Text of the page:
In BIG Surprise, D.C. Circuit Holds "Sleeping" and "Having Sex" Are Major Life Activities
But you shouldn’t do them on the bench….
In two recent decisions, U.S. Court of Appeals Judge David Tatel has found on behalf of D.C. Circuit panels that "sleeping" and "having sex" are "major life activities" for purposes of federal disability discrimination law, in employment discrimination cases. Desmond v. Mukasey, 2008 Westlaw 2583022 (July 1, 2008) (sleeping) and Adams v. Rice, 2008 Westlaw 2777903 (July 18, 2008) ("engaging in sexual relations"). Now, this might strike anybody not versed in the arcane aspects of federal employment discrimination law to wonder what is going on. After all, it is highly unlikely that most jobs that would come to the attention of the courts in the context of an employment discrimination case would list "sleeping" or "having sex" as essential elements of the job. So why is it relevant to deciding an employment discrimination case for a court to inquire into the sleeping or sexual activities of the plaintiff?
When Congress began legislating on the topic of discrimination against people with what were then (1970s) called "handicaps," it decided that the law should not be concerned with minor or transient physical or mental impairments, but rather with significant impairments of a long-term or permanent nature. Partly this was out of concern not to flood the courts with litigation about cases that might be deemed trivial, and partly out of sensitivity about intruding unduly into the discretion of companies to manage their businesses and make their personnel decisions. In trying to describe the kinds of physical and mental impairments that were serious enough to qualify an individual for federal statutory protection against unjustified discrimination, Congress hit upon a somewhat peculiar formula: it stated that in order to be considered "handicapped" (the language was changed with the passage of the ADA to "person with disability"), a person would have to have a physical or mental impairment that substantially limited a major life activity of the individual. The statute does not define "major life activity" and subsequent regulations by federal agencies have proven a bit too vague to provide easy guidance in all cases. In addition, the Supreme Court has in recent years been resistant to relying on the legislative history of the statute in instances where it might yield easy answers.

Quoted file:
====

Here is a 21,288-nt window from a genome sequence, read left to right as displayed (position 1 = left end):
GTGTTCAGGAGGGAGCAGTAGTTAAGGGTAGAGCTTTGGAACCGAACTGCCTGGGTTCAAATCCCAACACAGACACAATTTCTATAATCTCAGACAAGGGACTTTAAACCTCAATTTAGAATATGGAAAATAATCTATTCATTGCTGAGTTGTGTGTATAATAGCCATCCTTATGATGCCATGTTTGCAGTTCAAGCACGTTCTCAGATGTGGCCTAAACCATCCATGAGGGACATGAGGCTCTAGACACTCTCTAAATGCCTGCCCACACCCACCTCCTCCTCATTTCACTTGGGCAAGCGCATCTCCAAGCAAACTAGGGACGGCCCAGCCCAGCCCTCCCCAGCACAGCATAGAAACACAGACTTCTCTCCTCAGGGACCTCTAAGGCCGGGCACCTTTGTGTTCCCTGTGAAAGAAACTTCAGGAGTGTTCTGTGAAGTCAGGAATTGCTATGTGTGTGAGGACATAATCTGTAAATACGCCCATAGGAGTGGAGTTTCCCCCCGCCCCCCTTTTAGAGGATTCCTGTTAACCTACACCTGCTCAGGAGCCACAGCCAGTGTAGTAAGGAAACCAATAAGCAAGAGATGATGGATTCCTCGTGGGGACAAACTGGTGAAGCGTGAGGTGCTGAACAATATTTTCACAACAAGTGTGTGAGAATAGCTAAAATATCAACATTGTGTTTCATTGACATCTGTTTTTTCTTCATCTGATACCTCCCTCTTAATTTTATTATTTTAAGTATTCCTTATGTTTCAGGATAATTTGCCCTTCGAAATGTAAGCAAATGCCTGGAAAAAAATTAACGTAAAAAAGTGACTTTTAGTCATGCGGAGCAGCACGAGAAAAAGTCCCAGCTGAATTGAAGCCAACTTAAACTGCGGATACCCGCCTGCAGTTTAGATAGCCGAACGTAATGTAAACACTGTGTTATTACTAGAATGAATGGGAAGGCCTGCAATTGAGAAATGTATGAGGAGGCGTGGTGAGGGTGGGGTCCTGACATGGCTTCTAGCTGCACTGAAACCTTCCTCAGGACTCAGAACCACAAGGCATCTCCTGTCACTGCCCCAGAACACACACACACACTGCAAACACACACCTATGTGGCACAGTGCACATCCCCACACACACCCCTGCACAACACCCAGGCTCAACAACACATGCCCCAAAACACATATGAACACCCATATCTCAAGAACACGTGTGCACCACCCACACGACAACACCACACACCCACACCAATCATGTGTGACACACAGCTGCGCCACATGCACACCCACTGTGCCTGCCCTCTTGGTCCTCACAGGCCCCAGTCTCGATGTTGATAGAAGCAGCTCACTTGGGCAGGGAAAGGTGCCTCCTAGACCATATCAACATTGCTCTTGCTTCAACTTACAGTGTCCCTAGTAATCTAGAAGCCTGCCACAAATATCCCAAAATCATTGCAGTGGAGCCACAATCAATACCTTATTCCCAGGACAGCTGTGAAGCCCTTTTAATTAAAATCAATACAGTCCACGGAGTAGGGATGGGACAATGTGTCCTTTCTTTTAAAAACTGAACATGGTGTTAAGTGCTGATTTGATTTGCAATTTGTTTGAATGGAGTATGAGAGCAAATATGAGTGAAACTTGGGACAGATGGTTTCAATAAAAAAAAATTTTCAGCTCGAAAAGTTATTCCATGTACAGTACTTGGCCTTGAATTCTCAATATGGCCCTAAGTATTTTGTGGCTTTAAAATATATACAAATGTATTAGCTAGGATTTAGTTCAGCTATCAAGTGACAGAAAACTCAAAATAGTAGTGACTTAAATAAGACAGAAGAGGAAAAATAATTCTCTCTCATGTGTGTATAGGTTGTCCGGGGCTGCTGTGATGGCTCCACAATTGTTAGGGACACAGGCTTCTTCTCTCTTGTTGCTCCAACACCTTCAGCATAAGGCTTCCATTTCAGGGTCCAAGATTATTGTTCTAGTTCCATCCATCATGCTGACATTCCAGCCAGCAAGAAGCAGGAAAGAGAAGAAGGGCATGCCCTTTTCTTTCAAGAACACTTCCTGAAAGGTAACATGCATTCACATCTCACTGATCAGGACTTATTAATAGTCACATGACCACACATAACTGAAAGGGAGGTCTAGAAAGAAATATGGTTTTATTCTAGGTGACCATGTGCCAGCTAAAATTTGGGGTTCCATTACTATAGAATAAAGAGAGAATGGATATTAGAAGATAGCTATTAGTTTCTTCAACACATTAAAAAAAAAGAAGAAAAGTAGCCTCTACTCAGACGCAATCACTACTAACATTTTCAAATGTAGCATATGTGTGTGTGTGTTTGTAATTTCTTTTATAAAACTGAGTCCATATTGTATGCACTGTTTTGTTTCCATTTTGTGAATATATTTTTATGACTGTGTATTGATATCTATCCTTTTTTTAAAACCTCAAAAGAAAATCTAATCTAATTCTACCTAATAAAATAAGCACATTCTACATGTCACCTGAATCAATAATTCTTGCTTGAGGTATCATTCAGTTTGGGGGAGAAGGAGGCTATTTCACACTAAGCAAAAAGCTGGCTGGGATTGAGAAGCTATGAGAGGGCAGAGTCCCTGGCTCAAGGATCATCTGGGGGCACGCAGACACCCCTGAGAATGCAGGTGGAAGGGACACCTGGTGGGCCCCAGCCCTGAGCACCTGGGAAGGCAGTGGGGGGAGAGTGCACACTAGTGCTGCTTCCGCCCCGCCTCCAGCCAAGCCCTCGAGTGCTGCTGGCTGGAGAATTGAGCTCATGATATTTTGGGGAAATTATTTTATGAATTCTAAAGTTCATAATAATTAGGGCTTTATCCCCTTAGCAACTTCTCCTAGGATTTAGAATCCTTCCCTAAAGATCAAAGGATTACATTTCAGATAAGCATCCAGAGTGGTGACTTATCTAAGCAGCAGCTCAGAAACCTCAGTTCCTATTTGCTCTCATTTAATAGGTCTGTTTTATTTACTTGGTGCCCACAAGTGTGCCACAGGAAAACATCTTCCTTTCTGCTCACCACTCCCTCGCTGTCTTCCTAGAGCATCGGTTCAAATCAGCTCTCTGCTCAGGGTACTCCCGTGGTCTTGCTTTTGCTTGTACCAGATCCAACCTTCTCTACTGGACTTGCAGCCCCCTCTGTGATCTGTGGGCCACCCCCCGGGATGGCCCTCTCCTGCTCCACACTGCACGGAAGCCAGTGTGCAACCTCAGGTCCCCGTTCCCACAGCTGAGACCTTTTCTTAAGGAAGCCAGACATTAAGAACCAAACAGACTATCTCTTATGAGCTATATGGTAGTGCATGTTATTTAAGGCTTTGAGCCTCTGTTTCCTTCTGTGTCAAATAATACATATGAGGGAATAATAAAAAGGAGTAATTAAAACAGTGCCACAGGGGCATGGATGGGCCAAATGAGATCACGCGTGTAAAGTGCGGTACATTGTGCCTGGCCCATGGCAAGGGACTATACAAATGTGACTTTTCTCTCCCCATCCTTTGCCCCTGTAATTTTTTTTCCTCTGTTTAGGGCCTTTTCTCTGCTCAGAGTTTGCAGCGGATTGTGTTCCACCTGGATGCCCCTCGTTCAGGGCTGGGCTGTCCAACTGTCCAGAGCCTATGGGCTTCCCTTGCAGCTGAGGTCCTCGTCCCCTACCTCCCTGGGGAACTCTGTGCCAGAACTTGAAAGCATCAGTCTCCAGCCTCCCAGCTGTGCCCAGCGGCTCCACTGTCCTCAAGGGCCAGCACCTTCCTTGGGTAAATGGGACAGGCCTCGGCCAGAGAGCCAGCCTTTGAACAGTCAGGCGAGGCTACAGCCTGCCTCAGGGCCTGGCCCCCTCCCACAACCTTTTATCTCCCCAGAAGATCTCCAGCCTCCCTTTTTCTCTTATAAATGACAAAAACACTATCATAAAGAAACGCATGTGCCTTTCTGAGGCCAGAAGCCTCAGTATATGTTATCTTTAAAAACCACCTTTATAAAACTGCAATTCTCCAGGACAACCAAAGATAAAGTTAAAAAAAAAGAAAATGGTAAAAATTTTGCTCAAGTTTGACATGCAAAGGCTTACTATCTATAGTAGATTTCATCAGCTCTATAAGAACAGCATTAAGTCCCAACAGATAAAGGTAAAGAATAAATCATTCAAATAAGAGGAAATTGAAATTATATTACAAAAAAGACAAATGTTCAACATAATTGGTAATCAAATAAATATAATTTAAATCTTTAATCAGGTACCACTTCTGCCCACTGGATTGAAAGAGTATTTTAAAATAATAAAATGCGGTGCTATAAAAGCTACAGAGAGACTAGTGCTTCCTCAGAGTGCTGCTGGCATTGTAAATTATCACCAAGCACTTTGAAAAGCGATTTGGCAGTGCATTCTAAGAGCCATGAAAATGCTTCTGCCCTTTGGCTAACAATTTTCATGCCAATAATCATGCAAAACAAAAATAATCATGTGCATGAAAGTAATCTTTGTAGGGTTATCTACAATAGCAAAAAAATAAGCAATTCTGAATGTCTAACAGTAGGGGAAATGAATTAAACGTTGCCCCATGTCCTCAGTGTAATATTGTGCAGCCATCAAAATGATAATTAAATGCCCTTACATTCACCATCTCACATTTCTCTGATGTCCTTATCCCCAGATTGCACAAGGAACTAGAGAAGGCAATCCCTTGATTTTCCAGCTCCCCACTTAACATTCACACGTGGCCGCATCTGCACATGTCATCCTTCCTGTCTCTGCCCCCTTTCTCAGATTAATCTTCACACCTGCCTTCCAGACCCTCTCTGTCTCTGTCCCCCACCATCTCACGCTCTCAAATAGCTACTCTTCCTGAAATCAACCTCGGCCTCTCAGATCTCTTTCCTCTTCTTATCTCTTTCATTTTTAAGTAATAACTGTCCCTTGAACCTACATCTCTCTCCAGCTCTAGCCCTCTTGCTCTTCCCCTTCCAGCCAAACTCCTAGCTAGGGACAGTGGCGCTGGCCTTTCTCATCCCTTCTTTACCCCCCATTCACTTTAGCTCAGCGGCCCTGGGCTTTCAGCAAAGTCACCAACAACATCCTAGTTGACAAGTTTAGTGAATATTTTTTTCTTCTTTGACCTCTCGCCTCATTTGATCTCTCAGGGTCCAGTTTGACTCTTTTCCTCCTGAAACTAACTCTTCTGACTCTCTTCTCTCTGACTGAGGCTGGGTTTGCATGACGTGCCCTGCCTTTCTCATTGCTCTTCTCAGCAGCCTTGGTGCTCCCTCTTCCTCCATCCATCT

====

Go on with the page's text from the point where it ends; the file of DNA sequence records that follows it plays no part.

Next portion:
Thus, disability discrimination cases have been known to get bogged down in furious pretrial litigation about whether the plaintiff has a "disability" within the meaning of the statute, and those arguments have in many cases focused on whether a "major life activity" was "substantially limited" by the particular physical or mental condition at issue….. [Follow link for the remainder of Art's analysis]
With luck, by the end of the year, Congress will provide more good news for disability rights advocates.